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The Association of Ambient Air Pollution With Cataract Surgery in UK Biobank Participants: Prospective Cohort Study

Chua, SYL; Khawaja, AP; Desai, P; Rahi, JS; Day, AC; Hammond, CJ; Khaw, PT; (2021) The Association of Ambient Air Pollution With Cataract Surgery in UK Biobank Participants: Prospective Cohort Study. Investigative Ophthalmology & Visual Science , 62 (15) , Article 7. 10.1167/iovs.62.15.7. Green open access

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Abstract

Purpose: Air pollution is associated with chronic diseases of later life. Cataract is the most common cause of blindess globally. It is biologically plausible that cataract risk is increased by pollution exposure. Therefore, the relationship between air pollution and incident cataract surgery was examined. Methods: This was a prospective, observational study involving 433,727 UK Biobank participants. Ambient air pollution measures included particulates, nitrogen dioxide (NO2) and nitrogen oxides (NOx). Outdoor air pollution was estimated based on land use regression models. Participants undergoing cataract surgery in either eye were ascertained via data linkage to the National Health Service procedure statistics. Those undergoing cataract surgery within 1 year of baseline assessment and those reporting cataract at baseline were excluded. Cox proportional hazards models were used to examine the associations between air pollutants and incident cataract surgery, adjusting for sociodemographic and lifestyle factors. Results: There were 16,307 incident cases of cataract surgery. Higher exposure to PM2.5 was associated with a 5% increased risk of incident cataract surgery (per interquartile range [IQR] increase). Compared to the lowest quartile, participants with exposures to PM2.5, NO2, and NOx in the highest quartile were 14%, 11%, and 9% more likely to undergo cataract surgery, respectively. A continuous exposure-response relationship was observed, with the likelihood of undergoing cataract surgery being progressively higher with greater levels of PM2.5, NO2, and NOx (P for trend P < 0.001). Conclusions: Although the results of our study showed a 5% increased risk of future cataract surgery following an exposure to PM2.5, NO2, and NOx, the effect estimates were relatively small. Further research is required to determine if the associations identified are causal.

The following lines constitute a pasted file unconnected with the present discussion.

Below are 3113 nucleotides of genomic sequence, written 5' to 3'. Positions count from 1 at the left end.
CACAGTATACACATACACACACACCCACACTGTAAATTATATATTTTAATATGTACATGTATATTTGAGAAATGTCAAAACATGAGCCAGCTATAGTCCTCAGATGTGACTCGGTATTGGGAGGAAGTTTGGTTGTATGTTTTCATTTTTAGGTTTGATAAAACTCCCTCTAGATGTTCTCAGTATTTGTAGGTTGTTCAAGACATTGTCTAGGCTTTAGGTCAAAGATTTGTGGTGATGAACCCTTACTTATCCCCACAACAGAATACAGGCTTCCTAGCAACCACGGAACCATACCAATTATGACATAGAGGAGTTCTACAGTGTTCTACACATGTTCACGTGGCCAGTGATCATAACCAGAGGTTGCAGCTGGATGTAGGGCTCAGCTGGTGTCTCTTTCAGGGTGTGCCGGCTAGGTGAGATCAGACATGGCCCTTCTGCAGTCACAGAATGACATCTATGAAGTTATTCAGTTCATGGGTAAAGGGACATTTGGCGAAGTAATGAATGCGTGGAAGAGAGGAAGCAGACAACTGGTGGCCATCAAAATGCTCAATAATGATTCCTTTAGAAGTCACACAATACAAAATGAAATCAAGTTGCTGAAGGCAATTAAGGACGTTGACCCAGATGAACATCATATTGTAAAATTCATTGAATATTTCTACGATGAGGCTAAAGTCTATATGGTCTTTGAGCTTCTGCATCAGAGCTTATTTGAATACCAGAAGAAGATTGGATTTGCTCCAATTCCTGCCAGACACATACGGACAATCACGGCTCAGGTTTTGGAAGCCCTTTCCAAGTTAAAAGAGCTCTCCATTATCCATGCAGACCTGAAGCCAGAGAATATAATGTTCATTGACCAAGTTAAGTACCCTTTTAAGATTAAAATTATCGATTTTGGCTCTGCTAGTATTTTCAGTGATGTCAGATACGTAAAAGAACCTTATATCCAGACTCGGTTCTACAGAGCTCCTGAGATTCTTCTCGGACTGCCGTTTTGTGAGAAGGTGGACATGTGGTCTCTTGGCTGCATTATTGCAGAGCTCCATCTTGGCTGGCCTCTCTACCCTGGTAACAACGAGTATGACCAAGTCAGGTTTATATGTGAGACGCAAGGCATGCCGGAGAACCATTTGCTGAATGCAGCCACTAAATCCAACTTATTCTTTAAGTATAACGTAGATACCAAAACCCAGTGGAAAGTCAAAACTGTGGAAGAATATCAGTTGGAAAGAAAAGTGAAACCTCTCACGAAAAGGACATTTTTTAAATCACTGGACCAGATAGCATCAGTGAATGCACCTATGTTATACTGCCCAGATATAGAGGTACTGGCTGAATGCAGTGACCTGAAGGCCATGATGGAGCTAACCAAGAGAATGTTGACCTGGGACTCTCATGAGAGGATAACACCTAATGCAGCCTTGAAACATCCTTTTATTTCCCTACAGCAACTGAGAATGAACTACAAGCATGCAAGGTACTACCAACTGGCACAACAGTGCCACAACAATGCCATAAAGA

Type: Article
Title: The Association of Ambient Air Pollution With Cataract Surgery in UK Biobank Participants: Prospective Cohort Study
Location: United States
Open access status: An open access version is available from UCL Discovery
DOI: 10.1167/iovs.62.15.7
Publisher version: https://doi.org/10.1167/iovs.62.15.7
Language: English
Additional information: This work is licensed under a Creative Commons Attribution 4.0 International License. The images or other third-party material in this article are included in the Creative Commons license, unless indicated otherwise in the credit line; if the material is not included under the Creative Commons license, users will need to obtain permission from the license holder to reproduce the material. To view a copy of this license, visit http://creativecommons.org/licenses/by/4.0/
UCL classification: UCL
UCL > Provost and Vice Provost Offices > School of Life and Medical Sciences
UCL > Provost and Vice Provost Offices > School of Life and Medical Sciences > Faculty of Brain Sciences
UCL > Provost and Vice Provost Offices > School of Life and Medical Sciences > Faculty of Brain Sciences > Institute of Ophthalmology
UCL > Provost and Vice Provost Offices > School of Life and Medical Sciences > Faculty of Population Health Sciences > UCL GOS Institute of Child Health
UCL > Provost and Vice Provost Offices > School of Life and Medical Sciences > Faculty of Population Health Sciences > UCL GOS Institute of Child Health > Population, Policy and Practice Dept
URI: https://discovery.ucl.ac.uk/id/eprint/10140499
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